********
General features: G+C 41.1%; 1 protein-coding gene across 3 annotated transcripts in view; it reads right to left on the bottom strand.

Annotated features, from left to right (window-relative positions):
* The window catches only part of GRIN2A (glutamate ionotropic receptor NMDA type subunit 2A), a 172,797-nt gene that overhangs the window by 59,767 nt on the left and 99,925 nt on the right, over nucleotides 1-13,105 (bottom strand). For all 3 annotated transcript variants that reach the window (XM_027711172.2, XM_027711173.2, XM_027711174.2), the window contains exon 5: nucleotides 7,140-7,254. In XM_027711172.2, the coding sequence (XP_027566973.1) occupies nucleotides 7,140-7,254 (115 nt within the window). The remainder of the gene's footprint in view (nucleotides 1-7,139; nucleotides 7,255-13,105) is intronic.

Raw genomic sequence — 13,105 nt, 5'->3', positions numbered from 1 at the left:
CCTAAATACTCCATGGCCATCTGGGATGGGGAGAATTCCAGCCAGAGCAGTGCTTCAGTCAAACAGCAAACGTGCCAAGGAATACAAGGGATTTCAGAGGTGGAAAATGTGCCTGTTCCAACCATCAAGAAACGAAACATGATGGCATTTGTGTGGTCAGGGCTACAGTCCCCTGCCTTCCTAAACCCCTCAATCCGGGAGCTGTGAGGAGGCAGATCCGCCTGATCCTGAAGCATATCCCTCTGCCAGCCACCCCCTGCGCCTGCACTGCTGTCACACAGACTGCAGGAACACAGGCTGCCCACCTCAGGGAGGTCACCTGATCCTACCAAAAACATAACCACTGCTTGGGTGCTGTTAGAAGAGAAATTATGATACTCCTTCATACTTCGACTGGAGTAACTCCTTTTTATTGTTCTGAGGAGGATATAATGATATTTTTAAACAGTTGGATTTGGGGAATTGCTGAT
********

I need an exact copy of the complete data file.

General features: G+C 41.1%; 1 protein-coding gene across 3 annotated transcripts in view; it reads right to left on the bottom strand.

Annotated features, from left to right (window-relative positions):
* The window catches only part of GRIN2A (glutamate ionotropic receptor NMDA type subunit 2A), a 172,797-nt gene that overhangs the window by 59,767 nt on the left and 99,925 nt on the right, over nucleotides 1-13,105 (bottom strand). For all 3 annotated transcript variants that reach the window (XM_027711172.2, XM_027711173.2, XM_027711174.2), the window contains exon 5: nucleotides 7,140-7,254. In XM_027711172.2, the coding sequence (XP_027566973.1) occupies nucleotides 7,140-7,254 (115 nt within the window). The remainder of the gene's footprint in view (nucleotides 1-7,139; nucleotides 7,255-13,105) is intronic.

Raw genomic sequence — 13,105 nt, 5'->3', positions numbered from 1 at the left:
CCTAAATACTCCATGGCCATCTGGGATGGGGAGAATTCCAGCCAGAGCAGTGCTTCAGTCAAACAGCAAACGTGCCAAGGAATACAAGGGATTTCAGAGGTGGAAAATGTGCCTGTTCCAACCATCAAGAAACGAAACATGATGGCATTTGTGTGGTCAGGGCTACAGTCCCCTGCCTTCCTAAACCCCTCAATCCGGGAGCTGTGAGGAGGCAGATCCGCCTGATCCTGAAGCATATCCCTCTGCCAGCCACCCCCTGCGCCTGCACTGCTGTCACACAGACTGCAGGAACACAGGCTGCCCACCTCAGGGAGGTCACCTGATCCTACCAAAAACATAACCACTGCTTGGGTGCTGTTAGAAGAGAAATTATGATACTCCTTCATACTTCGACTGGAGTAACTCCTTTTTATTGTTCTGAGGAGGATATAATGATATTTTTAAACAGTTGGATTTGGGGAATTGCTGAT